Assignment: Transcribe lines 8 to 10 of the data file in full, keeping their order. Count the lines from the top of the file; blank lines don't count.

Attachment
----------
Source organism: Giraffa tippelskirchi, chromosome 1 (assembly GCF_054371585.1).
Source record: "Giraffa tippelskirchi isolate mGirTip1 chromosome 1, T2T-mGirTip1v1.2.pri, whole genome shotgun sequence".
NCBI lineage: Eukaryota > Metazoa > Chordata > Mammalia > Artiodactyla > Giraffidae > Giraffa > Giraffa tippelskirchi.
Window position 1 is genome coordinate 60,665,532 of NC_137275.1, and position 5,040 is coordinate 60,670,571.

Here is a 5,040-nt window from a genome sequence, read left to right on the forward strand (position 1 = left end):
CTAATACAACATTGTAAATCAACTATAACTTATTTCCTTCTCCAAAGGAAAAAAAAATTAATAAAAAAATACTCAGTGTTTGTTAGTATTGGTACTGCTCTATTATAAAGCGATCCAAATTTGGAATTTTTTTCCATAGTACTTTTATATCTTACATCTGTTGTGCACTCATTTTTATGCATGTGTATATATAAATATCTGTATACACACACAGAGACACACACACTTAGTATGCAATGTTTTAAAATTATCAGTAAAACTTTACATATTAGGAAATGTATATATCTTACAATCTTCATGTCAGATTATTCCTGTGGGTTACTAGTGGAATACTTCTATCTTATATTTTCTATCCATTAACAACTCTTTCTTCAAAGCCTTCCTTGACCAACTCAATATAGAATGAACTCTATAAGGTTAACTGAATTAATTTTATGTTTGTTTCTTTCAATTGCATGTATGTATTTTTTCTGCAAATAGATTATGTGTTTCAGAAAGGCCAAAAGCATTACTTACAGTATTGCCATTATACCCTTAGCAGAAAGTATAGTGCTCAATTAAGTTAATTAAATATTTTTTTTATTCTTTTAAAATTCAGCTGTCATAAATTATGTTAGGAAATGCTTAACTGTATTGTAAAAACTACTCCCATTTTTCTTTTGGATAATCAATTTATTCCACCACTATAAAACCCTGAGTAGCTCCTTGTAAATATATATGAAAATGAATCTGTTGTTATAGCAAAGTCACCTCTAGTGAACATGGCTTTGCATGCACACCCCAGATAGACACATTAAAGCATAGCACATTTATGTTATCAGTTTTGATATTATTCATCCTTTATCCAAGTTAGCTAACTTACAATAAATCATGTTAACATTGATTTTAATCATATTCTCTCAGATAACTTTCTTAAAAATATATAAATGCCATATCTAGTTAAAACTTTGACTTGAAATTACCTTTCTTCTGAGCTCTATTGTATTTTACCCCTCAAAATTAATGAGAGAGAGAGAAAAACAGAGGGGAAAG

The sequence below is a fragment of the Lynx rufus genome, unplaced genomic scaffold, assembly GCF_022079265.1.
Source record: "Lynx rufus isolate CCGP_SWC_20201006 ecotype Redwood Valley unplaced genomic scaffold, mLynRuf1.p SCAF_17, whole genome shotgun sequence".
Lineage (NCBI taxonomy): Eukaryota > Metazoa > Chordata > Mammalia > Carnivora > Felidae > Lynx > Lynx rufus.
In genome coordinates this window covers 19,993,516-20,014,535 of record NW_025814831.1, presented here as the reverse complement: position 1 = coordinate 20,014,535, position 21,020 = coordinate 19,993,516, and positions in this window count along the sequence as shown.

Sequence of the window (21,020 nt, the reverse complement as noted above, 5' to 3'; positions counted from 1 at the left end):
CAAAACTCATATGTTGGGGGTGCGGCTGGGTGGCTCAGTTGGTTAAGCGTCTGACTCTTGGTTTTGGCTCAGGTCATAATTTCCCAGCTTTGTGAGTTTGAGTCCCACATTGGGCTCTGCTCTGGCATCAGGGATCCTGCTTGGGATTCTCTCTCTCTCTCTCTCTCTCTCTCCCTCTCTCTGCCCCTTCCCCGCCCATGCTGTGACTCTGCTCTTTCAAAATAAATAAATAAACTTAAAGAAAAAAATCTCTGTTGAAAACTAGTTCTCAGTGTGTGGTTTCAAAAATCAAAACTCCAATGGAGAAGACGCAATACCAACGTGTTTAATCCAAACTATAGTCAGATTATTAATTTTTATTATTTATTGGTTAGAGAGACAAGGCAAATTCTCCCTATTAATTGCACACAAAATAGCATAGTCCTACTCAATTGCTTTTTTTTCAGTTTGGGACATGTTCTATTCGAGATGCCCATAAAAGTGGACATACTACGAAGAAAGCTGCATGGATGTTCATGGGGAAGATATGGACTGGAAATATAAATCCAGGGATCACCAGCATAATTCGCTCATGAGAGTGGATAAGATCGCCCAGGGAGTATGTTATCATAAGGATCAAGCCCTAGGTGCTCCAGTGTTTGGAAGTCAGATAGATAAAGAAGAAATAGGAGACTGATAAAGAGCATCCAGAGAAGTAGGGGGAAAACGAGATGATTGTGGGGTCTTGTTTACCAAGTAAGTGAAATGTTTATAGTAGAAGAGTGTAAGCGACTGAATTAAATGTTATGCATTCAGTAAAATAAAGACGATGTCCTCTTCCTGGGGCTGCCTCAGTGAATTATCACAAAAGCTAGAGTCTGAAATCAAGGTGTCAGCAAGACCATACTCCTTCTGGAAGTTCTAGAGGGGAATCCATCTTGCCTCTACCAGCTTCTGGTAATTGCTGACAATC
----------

Source record: "Lynx rufus isolate CCGP_SWC_20201006 ecotype Redwood Valley unplaced genomic scaffold, mLynRuf1.p SCAF_17, whole genome shotgun sequence".
Lineage (NCBI taxonomy): Eukaryota > Metazoa > Chordata > Mammalia > Carnivora > Felidae > Lynx > Lynx rufus.
In genome coordinates this window covers 19,993,516-20,014,535 of record NW_025814831.1, presented here as the reverse complement: position 1 = coordinate 20,014,535, position 21,020 = coordinate 19,993,516, and positions in this window count along the sequence as shown.